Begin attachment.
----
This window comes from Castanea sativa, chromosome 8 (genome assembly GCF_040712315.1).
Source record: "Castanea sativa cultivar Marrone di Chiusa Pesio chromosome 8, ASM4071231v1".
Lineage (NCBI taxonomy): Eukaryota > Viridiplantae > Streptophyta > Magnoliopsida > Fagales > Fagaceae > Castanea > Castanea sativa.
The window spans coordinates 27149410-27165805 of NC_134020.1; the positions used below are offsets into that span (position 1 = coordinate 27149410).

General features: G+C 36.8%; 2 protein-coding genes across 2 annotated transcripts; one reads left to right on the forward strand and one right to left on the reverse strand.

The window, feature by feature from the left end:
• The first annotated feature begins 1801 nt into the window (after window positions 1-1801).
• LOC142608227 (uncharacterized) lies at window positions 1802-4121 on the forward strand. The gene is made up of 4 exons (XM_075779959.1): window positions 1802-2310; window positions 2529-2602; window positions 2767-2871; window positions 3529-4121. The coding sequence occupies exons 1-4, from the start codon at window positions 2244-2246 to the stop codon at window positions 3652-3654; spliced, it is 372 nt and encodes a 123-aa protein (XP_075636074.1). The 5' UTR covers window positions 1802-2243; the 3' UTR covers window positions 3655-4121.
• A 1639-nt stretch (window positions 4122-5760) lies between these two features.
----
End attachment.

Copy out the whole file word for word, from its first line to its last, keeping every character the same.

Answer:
This window comes from Castanea sativa, chromosome 8 (genome assembly GCF_040712315.1).
Source record: "Castanea sativa cultivar Marrone di Chiusa Pesio chromosome 8, ASM4071231v1".
Lineage (NCBI taxonomy): Eukaryota > Viridiplantae > Streptophyta > Magnoliopsida > Fagales > Fagaceae > Castanea > Castanea sativa.
The window spans coordinates 27149410-27165805 of NC_134020.1; the positions used below are offsets into that span (position 1 = coordinate 27149410).

General features: G+C 36.8%; 2 protein-coding genes across 2 annotated transcripts; one reads left to right on the forward strand and one right to left on the reverse strand.

The window, feature by feature from the left end:
• The first annotated feature begins 1801 nt into the window (after window positions 1-1801).
• LOC142608227 (uncharacterized) lies at window positions 1802-4121 on the forward strand. The gene is made up of 4 exons (XM_075779959.1): window positions 1802-2310; window positions 2529-2602; window positions 2767-2871; window positions 3529-4121. The coding sequence occupies exons 1-4, from the start codon at window positions 2244-2246 to the stop codon at window positions 3652-3654; spliced, it is 372 nt and encodes a 123-aa protein (XP_075636074.1). The 5' UTR covers window positions 1802-2243; the 3' UTR covers window positions 3655-4121.
• A 1639-nt stretch (window positions 4122-5760) lies between these two features.